Readers will recall that on 23 September 2016 we posted an article about recognition under the UNCITRAL Model Law on Cross-Border Insolvency (Model Law) of the Korean rehabilitation proceedings for Hanjin Shipping.

After granting interim recognition of the rehabilitation proceedings in September 2016, the Federal Court granted final recognition orders on 11 November 2016. The final orders obtained and the court’s reasons for granting the orders are significant as they answer the question of how the scope of the automatic stay is determined upon recognition of a foreign main proceeding of a corporate debtor under the Model Law.

The confusion about the extent of the stay had arisen because article 20 of the Model Law (which provides for the automatic stay) is subject to section 16 of the Cross-Border Insolvency Act 2008 (Cth) which states that:

For the purposes of paragraph 2 of Article 20 of the Model Law (as it has the force of law in Australia), the scope and the modification or termination of the stay or suspension referred to in paragraph 1 of that Article, are the same as would apply if the stay or suspension arose under:
  • Chapter 5 (other than Parts 5.2 and 5.4A) of the Corporations Act 2001 (Cth), as the case requires.

Chapter 5 of the Corporations Act covers schemes of arrangement, voluntary administration, court-ordered liquidation and voluntary liquidation. No stay applies to schemes of arrangement and the stays which apply in voluntary administration, court-ordered liquidation and voluntary liquidation are all different.

Rares J in Hur v Samsun Logix Corporation [2015] FCA 1154; (2015) 238 FCR 483 at [21] described the operation of these provisions as “beguilingly ambiguous, since the Corporations Act has a variety of different stay provisions that differentially affect the position of secured creditors, sometimes at different points in the same overall process”.

In Hanjin, the court confirmed that the applicable stay is determined by the nature of the foreign proceedings compared to the nature of proceedings under the relevant Parts of the Corporations Act. This meant that the court had to identify which Parts of the Corporations Act would apply to the foreign proceedings if they were taking place under that Act.

Hanjin had entered rehabilitation proceedings under the Debtor Rehabilitation and Bankruptcy Act 2005 (Republic of Korea) (Rehabilitation Act). A partner of a law firm in Korea gave expert evidence about the operation of the Rehabilitation Act, explaining that:

  • A debtor company may file for commencement of rehabilitation proceedings, which commence only when the court issues a commencement order.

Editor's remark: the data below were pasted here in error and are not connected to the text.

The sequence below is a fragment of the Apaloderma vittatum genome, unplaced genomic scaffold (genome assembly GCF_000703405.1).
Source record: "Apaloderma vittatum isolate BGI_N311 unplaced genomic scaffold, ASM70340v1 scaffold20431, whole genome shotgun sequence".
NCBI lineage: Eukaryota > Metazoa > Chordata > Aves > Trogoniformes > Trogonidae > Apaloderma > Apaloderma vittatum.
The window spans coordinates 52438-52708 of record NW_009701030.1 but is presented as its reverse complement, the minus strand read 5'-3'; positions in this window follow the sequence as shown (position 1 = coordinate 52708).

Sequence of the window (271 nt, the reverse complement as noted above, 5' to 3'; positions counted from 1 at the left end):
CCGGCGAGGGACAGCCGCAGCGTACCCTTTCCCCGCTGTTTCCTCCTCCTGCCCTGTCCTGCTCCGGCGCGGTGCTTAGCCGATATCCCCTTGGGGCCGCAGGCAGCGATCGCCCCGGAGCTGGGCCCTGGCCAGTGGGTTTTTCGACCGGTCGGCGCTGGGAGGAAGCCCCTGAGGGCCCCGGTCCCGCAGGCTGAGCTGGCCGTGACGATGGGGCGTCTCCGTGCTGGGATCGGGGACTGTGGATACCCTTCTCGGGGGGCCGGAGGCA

• Upon commencement, the court appoints a custodian; usually an existing representative of the company unless the insolvency was caused by the representative, in which case the court will appoint an independent administrator (in this case, a director of Hanjin had been appointed as custodian for the purposes of the rehabilitation proceedings).
  • The custodian has the power to conduct all of the debtor’s business and manage all of its property, subject to the court’s supervision. However, if/when the custodian intends to perform any of a designated list of acts affecting the debtor’s property or liability, approval from the court is required.
  • The goal is to rehabilitate insolvent debtors by restructuring their debt pursuant to a rehabilitation plan approved by the creditors and the court.

The foreign representative argued and the court agreed that, whilst the rehabilitation proceeding had some characteristics in common with a scheme of arrangement, the proceedings most closely resembled voluntary administration and therefore the stay which should apply was that applicable to a voluntary administration. The court ordered that the stay be that which would apply in a voluntary administration under Part 5.3A of the Corporations Act.

The effect of this was that secured creditors without security over all or substantially all of the assets of Hanjin would be prevented from enforcing their security in Australia without leave of the court or consent of the foreign representative. This would prevent the holders of maritime claims in rem from from enforcing those claims by arresting ships. The court was cognisant of this, but was comforted that maritime claimants were required to bring an application to issue an arrest warrant and leave could be sought upon that application.

Key takeaways When seeking recognition of a foreign main proceeding under the Model Law, foreign representatives need to put on evidence about the nature of the foreign proceeding so the court can determine which of the Australian insolvency proceedings the foreign proceeding most closely resembles and thus the nature of the automatic stay which applies. If the extent of the automatic stay will not be wide enough, additional orders should be sought under Article 22 of the Model Law.